Tuesday, January 10, 2017

"Julieta," a Film by Pedro Almodovar

Readers of this blog may remember how much I admire and love the fiction of Alice Munro, the wonderful Canadian writer who won the Nobel Prize for Literature in 2013. A couple of days ago, I went to see the Spanish film “Julieta,” directed by Pedro Almodovar and based on three Munro stories from her collection “Runaway” (2004), but with the setting changed from Canada to Spain. The film is in Spanish with English subtitles. The stories are “Change,” “Soon,” and “Silence.” (Almodovar originally called the film “Silence” after one of the stories, but when he found that Martin Scorsese’s new film was to have the same title, he changed it.) Warning: although I try not to give too much of the plot away, some might consider that the following contains spoiler alerts. OK, warning given, I will proceed: The film is about a mother, Julieta, whose daughter, Antia, unexpectedly left when she was 18 and for 12 years never communicated with her mother except for a few blank birthday cards. In the “present” of the film, Julieta is about to move from Spain to Portugal with her new lover, when she runs into Antia’s childhood friend, who says she recently saw Antia by chance and that Antia is now living in Switzerland, is married, and has three children. Julieta immediately changes her plans to move, and stays in Madrid, where she hopes Antia will someday contact her. Meanwhile, we get an extended flashback to when Julieta met Xoan on a train, they became lovers, and she eventually moved in with him and had her daughter, Antia. There are many twists and turns in the stories of the past and of the present, including a tragic death. I will of course not reveal these, nor the ending of the story. The role of Julieta is played by two actresses, one as Julieta in her 20s (Adriana Ugarte) and one, in the present, as Julieta in her early 50s (Emma Suarez). The actresses look startlingly alike, and both are terrific. Almodovar, in interviews, said that despite the rather melodramatic events of the story, he was aiming for a film of austerity, restraint, and solitude, and he achieves this, in my opinion. To me, the most powerful part of the film is the emotional connection between mother and daughter, which is so strong and then becomes severed. Julieta’s pain and mourning are palpable and wrenching. Even when she has found new love with a very supportive man, she is willing to give it all up on the tiny chance that her daughter will get back in touch with her. I felt I had to see this film because of the Alice Munro connection, but even without knowing of that background, I would have very much liked the film and been very moved by it.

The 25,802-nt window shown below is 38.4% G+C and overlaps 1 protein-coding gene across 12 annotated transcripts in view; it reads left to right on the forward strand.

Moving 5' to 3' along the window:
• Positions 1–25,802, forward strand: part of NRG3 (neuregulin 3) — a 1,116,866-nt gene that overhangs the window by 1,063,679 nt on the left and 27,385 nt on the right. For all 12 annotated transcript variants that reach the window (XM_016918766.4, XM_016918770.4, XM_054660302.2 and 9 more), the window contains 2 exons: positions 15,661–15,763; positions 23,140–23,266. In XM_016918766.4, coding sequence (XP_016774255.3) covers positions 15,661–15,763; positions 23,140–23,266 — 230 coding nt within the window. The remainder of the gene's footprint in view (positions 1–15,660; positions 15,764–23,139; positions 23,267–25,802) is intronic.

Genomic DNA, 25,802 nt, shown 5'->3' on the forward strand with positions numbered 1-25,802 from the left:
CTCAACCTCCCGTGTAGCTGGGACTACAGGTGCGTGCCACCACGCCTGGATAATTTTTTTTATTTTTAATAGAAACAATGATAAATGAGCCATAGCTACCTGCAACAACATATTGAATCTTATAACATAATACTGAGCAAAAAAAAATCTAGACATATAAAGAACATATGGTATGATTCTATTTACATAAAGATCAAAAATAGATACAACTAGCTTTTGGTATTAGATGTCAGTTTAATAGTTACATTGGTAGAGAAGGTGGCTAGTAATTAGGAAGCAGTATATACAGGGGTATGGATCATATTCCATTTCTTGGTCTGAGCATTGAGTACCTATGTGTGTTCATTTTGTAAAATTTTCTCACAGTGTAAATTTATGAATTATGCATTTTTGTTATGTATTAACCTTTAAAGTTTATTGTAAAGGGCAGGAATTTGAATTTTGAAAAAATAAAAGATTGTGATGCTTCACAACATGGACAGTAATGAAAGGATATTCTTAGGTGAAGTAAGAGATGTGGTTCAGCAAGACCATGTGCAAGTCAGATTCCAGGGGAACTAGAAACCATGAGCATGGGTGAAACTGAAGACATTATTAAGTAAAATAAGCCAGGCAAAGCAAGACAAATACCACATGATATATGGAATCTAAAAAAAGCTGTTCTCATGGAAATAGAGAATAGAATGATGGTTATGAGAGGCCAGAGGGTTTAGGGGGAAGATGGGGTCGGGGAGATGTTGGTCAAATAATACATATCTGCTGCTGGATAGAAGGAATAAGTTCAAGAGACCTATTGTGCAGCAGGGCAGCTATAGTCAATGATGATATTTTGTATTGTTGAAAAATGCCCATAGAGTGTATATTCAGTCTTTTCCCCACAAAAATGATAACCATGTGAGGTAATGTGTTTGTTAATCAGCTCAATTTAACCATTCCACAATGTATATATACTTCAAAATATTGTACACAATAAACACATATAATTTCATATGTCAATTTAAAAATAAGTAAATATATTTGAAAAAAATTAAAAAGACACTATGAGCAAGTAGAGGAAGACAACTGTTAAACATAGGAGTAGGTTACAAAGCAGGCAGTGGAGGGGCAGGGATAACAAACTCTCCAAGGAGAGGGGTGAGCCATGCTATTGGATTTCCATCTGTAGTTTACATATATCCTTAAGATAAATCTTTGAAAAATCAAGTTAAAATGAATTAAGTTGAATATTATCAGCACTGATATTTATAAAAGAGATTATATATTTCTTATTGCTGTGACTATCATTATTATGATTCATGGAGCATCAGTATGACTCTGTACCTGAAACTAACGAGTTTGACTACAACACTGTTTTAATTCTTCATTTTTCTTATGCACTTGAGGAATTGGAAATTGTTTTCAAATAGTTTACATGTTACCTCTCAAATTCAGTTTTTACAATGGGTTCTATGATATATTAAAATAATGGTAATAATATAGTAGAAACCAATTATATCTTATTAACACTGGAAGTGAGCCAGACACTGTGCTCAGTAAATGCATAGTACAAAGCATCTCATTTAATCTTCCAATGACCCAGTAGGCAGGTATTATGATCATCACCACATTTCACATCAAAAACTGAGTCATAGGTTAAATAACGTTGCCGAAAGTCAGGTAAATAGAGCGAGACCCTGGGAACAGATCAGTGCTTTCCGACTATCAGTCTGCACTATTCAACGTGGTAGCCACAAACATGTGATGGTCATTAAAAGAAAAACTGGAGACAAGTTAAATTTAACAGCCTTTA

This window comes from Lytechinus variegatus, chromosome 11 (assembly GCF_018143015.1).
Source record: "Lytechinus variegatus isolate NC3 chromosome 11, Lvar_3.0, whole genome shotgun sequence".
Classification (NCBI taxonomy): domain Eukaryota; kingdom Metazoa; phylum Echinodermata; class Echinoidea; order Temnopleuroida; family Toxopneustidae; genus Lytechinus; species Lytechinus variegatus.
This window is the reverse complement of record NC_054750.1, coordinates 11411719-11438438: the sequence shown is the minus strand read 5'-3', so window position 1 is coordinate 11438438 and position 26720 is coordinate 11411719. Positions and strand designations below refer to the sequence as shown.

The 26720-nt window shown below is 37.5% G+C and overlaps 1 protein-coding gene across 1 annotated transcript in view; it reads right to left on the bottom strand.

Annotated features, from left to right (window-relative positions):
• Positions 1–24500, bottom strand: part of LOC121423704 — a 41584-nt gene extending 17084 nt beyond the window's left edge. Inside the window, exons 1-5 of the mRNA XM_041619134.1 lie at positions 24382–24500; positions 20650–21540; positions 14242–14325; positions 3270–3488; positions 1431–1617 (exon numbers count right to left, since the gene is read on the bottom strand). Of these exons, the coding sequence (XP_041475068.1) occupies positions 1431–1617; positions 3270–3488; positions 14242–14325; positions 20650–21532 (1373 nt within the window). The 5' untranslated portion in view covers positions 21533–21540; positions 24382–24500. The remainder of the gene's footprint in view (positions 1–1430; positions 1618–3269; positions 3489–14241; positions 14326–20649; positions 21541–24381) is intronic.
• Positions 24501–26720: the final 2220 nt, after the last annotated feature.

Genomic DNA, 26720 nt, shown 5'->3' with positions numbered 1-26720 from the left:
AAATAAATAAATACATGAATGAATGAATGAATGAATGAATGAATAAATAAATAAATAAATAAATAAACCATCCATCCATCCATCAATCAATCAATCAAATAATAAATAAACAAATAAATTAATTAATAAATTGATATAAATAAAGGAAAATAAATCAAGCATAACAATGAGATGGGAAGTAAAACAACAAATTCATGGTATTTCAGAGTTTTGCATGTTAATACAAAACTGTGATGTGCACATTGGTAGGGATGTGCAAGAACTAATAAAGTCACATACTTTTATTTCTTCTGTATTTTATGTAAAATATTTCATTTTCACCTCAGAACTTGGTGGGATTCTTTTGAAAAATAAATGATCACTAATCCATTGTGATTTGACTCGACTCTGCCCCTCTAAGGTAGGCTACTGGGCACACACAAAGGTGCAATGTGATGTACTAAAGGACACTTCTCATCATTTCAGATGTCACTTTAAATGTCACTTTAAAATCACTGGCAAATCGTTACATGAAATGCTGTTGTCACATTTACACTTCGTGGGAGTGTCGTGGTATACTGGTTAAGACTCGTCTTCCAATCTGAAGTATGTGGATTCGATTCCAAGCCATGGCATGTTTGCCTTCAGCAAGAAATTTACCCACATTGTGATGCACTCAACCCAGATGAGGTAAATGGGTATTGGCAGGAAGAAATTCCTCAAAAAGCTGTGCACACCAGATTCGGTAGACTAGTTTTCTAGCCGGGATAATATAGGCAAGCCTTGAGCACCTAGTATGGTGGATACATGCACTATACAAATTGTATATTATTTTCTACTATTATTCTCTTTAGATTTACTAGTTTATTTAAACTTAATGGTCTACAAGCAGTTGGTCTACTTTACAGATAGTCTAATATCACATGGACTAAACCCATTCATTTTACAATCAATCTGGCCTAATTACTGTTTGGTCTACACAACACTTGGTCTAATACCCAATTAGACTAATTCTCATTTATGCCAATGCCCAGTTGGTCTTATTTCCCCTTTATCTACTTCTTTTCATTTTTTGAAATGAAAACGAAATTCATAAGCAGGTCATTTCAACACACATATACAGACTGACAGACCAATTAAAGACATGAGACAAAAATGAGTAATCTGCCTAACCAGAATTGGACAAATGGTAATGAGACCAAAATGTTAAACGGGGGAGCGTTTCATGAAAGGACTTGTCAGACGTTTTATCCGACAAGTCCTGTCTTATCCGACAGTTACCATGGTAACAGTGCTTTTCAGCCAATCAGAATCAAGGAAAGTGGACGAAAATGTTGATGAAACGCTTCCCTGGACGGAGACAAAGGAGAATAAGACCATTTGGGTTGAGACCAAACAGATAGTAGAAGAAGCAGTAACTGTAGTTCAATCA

Site Meter